The frequently used pathway along the west side of my house is shady all day. Wedged between the house and a 5-foot fence, this narrow space was once a homeland for giant cobwebs, offering little welcome for people or plants.
I simply ignored the stale gloom until I saw a lovely side passage at a friend’s house. With a wise combination of plants, she had created a sparkling green mosaic that serves as an appealing transition between her welcoming front yard and private back garden.
Shamelessly copying her strategy, I searched for plants that would thrive in the shady confines of my outdoor passageway. Difficult growing conditions and space constraints narrowed my options considerably. My new stalwarts not only had to prosper in deep shade, they also needed to be slim and upright enough to leave my pathway clear.
I made foliage the linchpin of the design and simplified the color scheme by limiting flowers to white, yellow, or pale pink. I also made sure to include evergreen plants for winter appeal.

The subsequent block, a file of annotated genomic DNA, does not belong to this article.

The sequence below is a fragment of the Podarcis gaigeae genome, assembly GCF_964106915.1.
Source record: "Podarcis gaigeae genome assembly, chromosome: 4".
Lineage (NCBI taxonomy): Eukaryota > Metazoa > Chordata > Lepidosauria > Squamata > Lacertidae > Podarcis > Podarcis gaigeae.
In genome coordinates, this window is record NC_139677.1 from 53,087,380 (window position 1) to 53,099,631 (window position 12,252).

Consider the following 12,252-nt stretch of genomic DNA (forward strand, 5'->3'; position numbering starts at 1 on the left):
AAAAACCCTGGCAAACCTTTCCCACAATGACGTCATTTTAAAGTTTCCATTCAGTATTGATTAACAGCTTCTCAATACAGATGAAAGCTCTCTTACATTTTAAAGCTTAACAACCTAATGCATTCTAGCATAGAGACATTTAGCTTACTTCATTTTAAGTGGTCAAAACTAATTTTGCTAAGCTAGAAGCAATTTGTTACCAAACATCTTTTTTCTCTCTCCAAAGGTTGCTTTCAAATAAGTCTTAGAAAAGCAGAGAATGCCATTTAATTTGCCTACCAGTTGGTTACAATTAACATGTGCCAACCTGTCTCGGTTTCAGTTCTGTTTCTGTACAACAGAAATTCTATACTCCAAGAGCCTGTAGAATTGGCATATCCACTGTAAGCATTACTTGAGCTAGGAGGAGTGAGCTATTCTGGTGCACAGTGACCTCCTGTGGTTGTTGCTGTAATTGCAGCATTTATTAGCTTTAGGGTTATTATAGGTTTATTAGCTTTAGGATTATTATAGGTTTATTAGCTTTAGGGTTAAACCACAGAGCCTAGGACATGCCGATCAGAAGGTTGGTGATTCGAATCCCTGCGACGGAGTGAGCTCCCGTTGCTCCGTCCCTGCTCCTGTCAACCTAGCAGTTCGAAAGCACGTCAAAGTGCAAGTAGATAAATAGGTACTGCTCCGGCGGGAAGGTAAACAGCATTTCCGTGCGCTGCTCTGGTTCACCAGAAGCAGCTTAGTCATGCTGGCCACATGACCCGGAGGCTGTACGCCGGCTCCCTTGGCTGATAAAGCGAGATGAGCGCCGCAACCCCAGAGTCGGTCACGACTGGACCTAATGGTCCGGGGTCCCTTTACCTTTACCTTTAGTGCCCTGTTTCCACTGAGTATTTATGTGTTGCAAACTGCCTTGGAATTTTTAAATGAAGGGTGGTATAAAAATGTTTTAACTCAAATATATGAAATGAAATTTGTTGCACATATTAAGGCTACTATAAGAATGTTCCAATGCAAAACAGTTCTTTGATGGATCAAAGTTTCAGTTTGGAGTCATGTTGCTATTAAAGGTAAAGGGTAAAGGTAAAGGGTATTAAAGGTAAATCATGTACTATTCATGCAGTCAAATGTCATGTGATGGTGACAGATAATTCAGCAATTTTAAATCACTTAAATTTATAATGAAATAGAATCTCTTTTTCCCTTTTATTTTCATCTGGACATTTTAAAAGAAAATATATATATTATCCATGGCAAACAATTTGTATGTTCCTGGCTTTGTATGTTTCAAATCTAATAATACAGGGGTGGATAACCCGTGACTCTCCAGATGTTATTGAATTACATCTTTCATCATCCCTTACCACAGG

The space has evolved into an attractive, narrow garden with an elegance of its own. The design is based around a framework of climbers and slim shrubs, brightened with midsized plants that feel airy and relaxed, and anchored with lush ground covers.
Vertical plants keep the pathway clear
If you have a dark passageway to transform, start by choosing some vines or wall-hugging shrubs to frame the space and create a strong backdrop. A vigorous and attractive climber that I enjoy is ‘Roseum’ Japanese hydrangea vine, with its diamond-drop flowers, long triangular leaves, and interesting ruddy stems. Although it can be slow to establish, it can grow 20 to 30 feet tall over time.
If you prefer plants that don’t attach to walls, consider the species of sweet olive. It looks great in full shade, with the added bonus of fragrant white flowers in midspring. If grown in a narrow bed, this plant will need to be pruned back. However, pruning can be done in about 20 minutes, twice a year. Sweet olive is also splendid as a narrow hedge.